2.2.3 Environment Literature 16
2.2.4 Health and Nutrition Literature 16
2.3 Assessment of Literature from Different Disciplines 17
2.4 Summary and Conclusion 18
3. Conceptual Framework and Methodology 19
3.1 Conceptual Framework: Poverty, Risk and Vulnerability 19
3.1.1 Risk and Uncertainty 23
3.1.2 Utility Function and Risk Aversion 23
3.2 Indicators of Vulnerability to Flood Risk 28
3.3 Methodologies for Estimating Vulnerability 32
3.3.1 Vulnerability to Poverty Line 32
3.3.2 Vulnerability to Expected Poverty 36
3.3.3 Vulnerability to Expected Utility 43
3.3.4 Vulnerability Estimate using Monte Carlo Bootstrap Simulation 46
3.3.5 Poverty Line 50
3.4 Summary and Conclusion 51
4. Case Study: Bangladesh, Survey Area Profiles and Descriptive Analysis 56
4.1 Country Background: Bangladesh 56
4.1.1 Topography of Bangladesh 56
4.1.2 Patterns and Types of Floods 58
4.1.3 Some Statistics on Rural Bangladesh 61
4.2 Profile of Survey Areas 61
i4.3 Sampling Design: Quantitative and Qualitative Data Collection 63
4.4 Exploring Data and Checking Assumptions 66
4.4.1 Randomness of Sample 66
4.4.2 Normality Test 67
4.4.3 Detection of Outliers 68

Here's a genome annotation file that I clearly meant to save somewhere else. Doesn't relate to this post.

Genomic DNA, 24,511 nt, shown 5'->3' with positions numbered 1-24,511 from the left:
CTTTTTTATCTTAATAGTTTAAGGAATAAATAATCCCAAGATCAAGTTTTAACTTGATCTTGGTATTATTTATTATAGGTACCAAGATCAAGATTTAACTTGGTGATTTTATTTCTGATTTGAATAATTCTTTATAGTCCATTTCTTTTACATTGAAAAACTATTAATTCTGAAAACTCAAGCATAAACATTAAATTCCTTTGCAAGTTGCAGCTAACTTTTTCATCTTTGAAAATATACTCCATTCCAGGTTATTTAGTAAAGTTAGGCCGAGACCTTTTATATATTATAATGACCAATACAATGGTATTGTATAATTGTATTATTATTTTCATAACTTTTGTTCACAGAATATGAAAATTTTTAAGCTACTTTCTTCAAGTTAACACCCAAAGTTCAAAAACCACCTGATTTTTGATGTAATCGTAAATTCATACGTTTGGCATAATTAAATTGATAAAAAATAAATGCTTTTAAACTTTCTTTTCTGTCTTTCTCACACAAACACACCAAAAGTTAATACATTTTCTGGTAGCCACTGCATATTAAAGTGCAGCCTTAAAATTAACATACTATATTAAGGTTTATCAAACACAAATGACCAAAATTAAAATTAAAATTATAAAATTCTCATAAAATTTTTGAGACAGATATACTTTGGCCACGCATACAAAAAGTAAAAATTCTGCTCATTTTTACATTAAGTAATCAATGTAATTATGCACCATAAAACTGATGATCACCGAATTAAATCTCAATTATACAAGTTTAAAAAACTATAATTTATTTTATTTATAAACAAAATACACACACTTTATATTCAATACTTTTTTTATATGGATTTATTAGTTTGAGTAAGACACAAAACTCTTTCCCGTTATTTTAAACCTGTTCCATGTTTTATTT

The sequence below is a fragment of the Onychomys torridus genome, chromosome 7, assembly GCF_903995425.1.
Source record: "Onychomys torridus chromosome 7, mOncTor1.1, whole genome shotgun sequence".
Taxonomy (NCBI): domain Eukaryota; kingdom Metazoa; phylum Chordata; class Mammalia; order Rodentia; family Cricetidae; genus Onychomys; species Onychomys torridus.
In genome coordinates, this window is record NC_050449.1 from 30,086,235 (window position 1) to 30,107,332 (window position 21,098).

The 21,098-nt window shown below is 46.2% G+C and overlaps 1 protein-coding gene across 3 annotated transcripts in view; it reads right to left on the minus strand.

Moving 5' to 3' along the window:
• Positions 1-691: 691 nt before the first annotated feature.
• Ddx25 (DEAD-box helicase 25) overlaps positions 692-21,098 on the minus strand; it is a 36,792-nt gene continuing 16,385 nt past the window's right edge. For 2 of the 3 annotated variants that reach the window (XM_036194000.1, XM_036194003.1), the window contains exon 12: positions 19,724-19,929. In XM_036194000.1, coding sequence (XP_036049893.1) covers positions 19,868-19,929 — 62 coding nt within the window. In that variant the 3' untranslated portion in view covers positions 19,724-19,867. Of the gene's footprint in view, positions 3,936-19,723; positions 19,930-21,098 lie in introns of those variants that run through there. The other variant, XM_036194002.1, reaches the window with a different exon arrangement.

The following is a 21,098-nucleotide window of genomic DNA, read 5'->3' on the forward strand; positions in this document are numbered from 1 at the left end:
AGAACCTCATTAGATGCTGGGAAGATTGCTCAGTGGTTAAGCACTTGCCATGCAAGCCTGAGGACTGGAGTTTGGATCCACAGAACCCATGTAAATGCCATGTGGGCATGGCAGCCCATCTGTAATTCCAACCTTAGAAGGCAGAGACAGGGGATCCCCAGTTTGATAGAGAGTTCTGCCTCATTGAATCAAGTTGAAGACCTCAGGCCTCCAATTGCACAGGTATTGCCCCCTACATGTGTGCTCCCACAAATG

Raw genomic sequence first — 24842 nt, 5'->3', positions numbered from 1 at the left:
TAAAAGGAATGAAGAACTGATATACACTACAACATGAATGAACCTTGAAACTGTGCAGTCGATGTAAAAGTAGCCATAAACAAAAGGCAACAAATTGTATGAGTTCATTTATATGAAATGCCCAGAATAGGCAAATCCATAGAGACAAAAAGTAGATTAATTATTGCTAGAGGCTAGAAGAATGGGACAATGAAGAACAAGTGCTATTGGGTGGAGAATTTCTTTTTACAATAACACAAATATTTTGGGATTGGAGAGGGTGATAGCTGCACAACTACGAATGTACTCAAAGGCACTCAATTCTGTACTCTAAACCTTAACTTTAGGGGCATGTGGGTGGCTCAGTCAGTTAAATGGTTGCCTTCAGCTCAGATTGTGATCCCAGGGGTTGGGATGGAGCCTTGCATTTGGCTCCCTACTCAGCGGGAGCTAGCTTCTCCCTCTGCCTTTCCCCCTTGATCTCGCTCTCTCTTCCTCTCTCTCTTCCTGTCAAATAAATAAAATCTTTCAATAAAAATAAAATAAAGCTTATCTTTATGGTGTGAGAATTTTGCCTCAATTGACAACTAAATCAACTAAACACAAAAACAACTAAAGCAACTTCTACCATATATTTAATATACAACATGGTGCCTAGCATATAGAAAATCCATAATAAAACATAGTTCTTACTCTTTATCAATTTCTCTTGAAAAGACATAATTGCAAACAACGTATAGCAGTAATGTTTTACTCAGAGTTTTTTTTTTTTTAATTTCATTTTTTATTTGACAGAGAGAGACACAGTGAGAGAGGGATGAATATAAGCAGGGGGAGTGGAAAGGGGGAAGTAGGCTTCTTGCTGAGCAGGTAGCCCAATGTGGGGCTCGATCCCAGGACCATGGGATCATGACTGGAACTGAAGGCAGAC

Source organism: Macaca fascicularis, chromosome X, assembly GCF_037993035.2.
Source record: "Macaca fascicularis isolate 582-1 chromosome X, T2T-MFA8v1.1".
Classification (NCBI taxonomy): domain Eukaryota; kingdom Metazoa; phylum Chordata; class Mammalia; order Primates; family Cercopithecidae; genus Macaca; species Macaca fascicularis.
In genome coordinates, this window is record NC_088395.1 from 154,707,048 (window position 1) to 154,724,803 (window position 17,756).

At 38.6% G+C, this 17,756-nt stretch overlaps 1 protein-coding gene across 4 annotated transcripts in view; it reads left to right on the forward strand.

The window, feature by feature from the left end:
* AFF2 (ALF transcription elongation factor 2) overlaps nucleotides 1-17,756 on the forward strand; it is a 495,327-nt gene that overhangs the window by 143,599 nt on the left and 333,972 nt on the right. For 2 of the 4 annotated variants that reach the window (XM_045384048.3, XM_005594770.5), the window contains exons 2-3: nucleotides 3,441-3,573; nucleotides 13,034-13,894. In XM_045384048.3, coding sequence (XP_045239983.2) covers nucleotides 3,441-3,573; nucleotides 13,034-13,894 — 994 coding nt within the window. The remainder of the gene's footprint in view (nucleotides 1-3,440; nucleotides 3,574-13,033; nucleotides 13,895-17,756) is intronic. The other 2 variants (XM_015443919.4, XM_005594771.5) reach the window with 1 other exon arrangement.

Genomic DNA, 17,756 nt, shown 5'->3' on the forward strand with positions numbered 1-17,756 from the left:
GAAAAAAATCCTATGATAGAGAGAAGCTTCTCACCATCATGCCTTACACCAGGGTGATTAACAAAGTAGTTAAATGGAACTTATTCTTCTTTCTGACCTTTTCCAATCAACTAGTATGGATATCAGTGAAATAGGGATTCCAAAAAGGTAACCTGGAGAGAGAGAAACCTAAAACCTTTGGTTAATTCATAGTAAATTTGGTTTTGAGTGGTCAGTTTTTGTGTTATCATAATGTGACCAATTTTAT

4.5 Descriptive Analysis of Sample Households 70
4.5.1 Socioeconomic Profiles of Sample Households 70
4.5.2 Distribution of Households in Different Income Sources 73
4.5.3 Flood Severity and Transition of Poverty 75
4.6 Summary 77
5. Econometric Modeling of Poverty and Vulnerability 79
5.1 Determinants of Households’ Income: Multivariate Regression Analysis 79
5.2 Determinants of Poverty to Floods: Multinomial Logit Model Approach 88
5.3 Interpreting Vulnerability Estimates 92
5.3.1 Vulnerability to Poverty Line Estimates 93
5.3.2 Vulnerability to Expected Poverty Estimates 96
5.3.3 Vulnerability to Expected Utility Estimates 99
5.3.4 Vulnerability Estimates from Monte Carlo Bootstrap Approach 103
5.3.5 Comparing Vulnerability Estimates from Four Methodologies 106
5.4 Summary 108
6. Coping with Floods 110
6.1 Coping Strategies of Flooded Households 110
6.2 Diversification as Coping Strategy 117
6.2.1 Crop Diversification 118
6.2.2 Income Diversification 121
6.3 Migration as Coping Strategy 124
6.3.1 Synopsis of Migrants 124
6.3.2 Social Network and Migration 126
6.3.3 Vulnerability and Consequences of Migration 127
6.4 Summary 128
7. Summary and Conclusion 129
7.1 Policy Recommendation 137
7.2 Scope for Further Research 138
References 140
Appendices 152










iiList of Tables


Table 3.1: Sources of risks 28
Table 3.2: Strategies for flood risk management 30
Table 3.3: Indicators of vulnerability to floods 31
Table 3.4: Comparison of four methodologies to estimate vulnerability 53
Table 4.1: Main types of information obtained through the sample survey 66
Table 4.2: Socioeconomic profile of surveyed flooded and non-flooded households 72
Table 4.3: Cross tabulation of districts and households income sources by flood status 74
Table 4.4: Flood severity in four districts 75
Table 4.5: Income and poverty for flooded households 76
Table 4.6: Classification of transient and chronic poverty in flooded households 77